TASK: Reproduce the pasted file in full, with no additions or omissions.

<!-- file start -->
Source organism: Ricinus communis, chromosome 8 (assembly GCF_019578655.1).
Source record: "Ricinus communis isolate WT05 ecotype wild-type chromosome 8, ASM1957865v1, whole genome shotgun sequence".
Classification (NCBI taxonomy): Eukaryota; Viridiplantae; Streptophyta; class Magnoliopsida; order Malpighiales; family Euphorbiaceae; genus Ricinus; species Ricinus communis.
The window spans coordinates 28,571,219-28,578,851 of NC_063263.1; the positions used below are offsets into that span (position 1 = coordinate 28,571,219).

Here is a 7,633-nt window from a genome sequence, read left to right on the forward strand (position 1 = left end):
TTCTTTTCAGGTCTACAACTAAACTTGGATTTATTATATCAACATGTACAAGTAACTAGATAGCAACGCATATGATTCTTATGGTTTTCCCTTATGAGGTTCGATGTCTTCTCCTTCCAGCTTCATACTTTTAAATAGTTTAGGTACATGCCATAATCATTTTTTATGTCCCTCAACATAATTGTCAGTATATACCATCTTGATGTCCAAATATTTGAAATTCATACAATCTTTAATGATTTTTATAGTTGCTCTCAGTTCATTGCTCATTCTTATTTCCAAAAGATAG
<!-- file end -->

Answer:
Source organism: Ricinus communis, chromosome 8 (assembly GCF_019578655.1).
Source record: "Ricinus communis isolate WT05 ecotype wild-type chromosome 8, ASM1957865v1, whole genome shotgun sequence".
Classification (NCBI taxonomy): Eukaryota; Viridiplantae; Streptophyta; class Magnoliopsida; order Malpighiales; family Euphorbiaceae; genus Ricinus; species Ricinus communis.
The window spans coordinates 28,571,219-28,578,851 of NC_063263.1; the positions used below are offsets into that span (position 1 = coordinate 28,571,219).

Here is a 7,633-nt window from a genome sequence, read left to right on the forward strand (position 1 = left end):
TTCTTTTCAGGTCTACAACTAAACTTGGATTTATTATATCAACATGTACAAGTAACTAGATAGCAACGCATATGATTCTTATGGTTTTCCCTTATGAGGTTCGATGTCTTCTCCTTCCAGCTTCATACTTTTAAATAGTTTAGGTACATGCCATAATCATTTTTTATGTCCCTCAACATAATTGTCAGTATATACCATCTTGATGTCCAAATATTTGAAATTCATACAATCTTTAATGATTTTTATAGTTGCTCTCAGTTCATTGCTCATTCTTATTTCCAAAAGATAG